The Pets We Love and the Pests That Love Them

A brief history of flea medicine.

ByGabriela ZollerJuly 14, 2022

This eye-catching can of Bee Brand Flea Killer, part of our Phil Allegretti Pesticide Collection, grabbed my attention while I was browsing our newly launched object collections database because it includes two of my favorite things: vintage graphics and animals. Then, as all my favorite collections items do, it prompted a series of chuckles and questions.

The instructions indicate that the product is for use on the rather strange grouping of “dogs, cats, foxes, and monkeys.” Were flea-ridden foxes and monkeys common in mid-century American homes? Are the active ingredients—1% rotenone and 2% other cube resins—still what we use for flea control today? When did the modern flea products that I use on the steady stream of stray and foster cats that pass through my home replace powders like Bee Brand, which have to be rubbed onto the animal and dusted onto their sleeping quarters? What does the evolution of flea treatment reveal about the status of companion and agricultural animals in our culture?

Though I’m aware that flea treatment has improved drastically in my lifetime (cue the traumatic memories of flea-bombing a beach rental in the early 1980s), I hadn’t given the history of flea medicine much thought. Until now.

To understand the innovation of modern flea treatments, it’s important to understand the flea lifecycle. Female fleas need to eat blood from an animal or human host in order to mate and lay eggs on and around that host. After hatching from the egg, a flea enters a larval stage, during which it is mobile and feeds on blood and flea feces. After 5 to 20 days of feeding, the larva spins a cocoon and enters the pupal stage, during which it is impervious to insecticides and environmental conditions. It can remain in the pupal stage for up to a year until it detects a blood host, whereupon the adult flea emerges to eat a blood meal, mate, reproduce, and begin the cycle again.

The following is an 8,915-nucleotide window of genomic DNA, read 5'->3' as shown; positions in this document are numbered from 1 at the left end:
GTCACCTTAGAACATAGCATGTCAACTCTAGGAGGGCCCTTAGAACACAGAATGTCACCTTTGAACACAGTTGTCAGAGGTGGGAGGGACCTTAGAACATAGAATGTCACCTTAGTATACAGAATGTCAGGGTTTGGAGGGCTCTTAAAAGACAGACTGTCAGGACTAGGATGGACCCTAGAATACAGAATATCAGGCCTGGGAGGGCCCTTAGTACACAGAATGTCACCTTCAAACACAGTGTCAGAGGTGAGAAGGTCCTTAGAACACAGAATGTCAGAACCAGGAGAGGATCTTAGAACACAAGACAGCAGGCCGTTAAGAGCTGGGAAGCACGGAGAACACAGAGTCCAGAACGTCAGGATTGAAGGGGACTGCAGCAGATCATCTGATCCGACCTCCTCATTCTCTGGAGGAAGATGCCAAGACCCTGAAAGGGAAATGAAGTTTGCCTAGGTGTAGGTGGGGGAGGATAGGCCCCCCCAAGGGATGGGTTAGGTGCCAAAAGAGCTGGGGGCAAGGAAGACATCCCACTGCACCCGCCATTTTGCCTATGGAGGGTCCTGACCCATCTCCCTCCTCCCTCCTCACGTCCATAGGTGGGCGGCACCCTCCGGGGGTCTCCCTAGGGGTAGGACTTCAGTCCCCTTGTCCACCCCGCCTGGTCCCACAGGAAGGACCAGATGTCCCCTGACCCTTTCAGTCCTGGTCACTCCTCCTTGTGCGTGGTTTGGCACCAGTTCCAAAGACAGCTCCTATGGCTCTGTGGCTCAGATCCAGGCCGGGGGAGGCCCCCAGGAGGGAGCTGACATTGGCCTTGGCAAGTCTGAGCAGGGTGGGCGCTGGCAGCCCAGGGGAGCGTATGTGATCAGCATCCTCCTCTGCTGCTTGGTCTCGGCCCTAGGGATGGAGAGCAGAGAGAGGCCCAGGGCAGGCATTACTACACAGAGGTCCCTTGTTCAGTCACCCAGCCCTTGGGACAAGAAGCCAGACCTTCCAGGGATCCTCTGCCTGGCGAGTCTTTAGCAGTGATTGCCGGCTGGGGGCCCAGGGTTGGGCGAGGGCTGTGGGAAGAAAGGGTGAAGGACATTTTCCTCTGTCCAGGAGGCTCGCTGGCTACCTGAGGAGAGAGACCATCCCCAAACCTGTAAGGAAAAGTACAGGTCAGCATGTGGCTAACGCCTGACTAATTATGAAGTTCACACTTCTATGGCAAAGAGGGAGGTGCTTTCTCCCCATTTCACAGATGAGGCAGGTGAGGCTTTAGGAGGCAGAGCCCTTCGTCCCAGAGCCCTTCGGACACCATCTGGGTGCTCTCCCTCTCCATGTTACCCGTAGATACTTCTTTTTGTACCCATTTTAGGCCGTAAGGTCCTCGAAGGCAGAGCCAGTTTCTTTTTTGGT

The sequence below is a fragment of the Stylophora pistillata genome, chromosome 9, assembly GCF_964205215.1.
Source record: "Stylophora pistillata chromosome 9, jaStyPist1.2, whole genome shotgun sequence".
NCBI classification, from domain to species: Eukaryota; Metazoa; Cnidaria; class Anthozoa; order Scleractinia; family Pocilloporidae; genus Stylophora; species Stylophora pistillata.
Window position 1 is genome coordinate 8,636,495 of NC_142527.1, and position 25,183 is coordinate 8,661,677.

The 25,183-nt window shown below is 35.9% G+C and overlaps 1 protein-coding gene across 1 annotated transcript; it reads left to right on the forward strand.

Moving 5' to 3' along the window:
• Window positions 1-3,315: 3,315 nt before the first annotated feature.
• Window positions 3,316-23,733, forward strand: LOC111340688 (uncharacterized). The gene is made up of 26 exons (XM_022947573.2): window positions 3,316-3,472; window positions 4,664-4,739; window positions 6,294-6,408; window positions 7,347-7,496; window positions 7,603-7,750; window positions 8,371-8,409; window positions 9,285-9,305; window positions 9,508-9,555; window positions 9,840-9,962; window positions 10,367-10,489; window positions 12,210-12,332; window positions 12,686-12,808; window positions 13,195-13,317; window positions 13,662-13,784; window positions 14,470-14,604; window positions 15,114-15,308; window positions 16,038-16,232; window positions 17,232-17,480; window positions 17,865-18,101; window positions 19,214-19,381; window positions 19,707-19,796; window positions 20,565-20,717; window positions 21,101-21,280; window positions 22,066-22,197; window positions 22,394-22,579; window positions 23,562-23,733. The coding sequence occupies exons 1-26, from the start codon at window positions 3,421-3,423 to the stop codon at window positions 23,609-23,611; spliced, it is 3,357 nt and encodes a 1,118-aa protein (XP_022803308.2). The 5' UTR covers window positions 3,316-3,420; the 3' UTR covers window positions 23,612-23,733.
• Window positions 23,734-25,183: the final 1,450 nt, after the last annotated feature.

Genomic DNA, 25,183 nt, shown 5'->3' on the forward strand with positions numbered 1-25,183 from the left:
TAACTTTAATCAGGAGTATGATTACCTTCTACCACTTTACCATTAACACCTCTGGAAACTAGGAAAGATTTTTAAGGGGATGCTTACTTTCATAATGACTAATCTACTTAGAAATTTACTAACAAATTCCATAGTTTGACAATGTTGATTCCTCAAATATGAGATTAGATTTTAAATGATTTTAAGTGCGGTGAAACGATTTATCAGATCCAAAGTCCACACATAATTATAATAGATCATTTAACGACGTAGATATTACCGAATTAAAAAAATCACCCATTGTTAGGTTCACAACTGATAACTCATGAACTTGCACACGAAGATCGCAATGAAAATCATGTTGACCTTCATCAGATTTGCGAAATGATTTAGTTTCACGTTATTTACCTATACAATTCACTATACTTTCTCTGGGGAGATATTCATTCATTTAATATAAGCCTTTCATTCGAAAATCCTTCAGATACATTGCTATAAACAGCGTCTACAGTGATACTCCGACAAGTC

Illustration of a human flea in the text of a book

Figure 128. Human Flea (Magnified) from Popular Zoology, 1887.

The flea treatments that entered the market in the 1990s were innovative because they effectively disrupted the flea life cycle. Earlier products only killed adult fleas, which meant that infestations recurred once eggs hatched and larvae developed into adults. Scientists had discovered in the 1970s that the class of compounds named benzoylphenylureas (BPUs) could kill insect larvae. Part of a broader class of insect growth regulators (IGRs), BPUs had the added benefit of low toxicity to vertebrates; in other words, they targeted fleas, not humans or larger animals such as cats and dogs. Like most insecticides used on animals, products using IGRs were initially developed for the agricultural pesticide market, but in the 1980s pharmaceutical companies such as Ciba-Geigy (now Novartis) surmised that a market might exist for flea treatments that were effective and safer for companion animals.

As noted by Pablo Junquera, then a scientist in the Animal Health division at Ciba-Geigy, developing products for use in non-livestock animals was also cheaper since there were fewer testing requirements for animals that wouldn’t be eaten by humans. For a fuller account of the development of cat and dog flea preventives in the 1980s and 1990s, see Junquera’s essay titled Lufenuron & Program: Episodes on Their Discovery, Development and Marketing.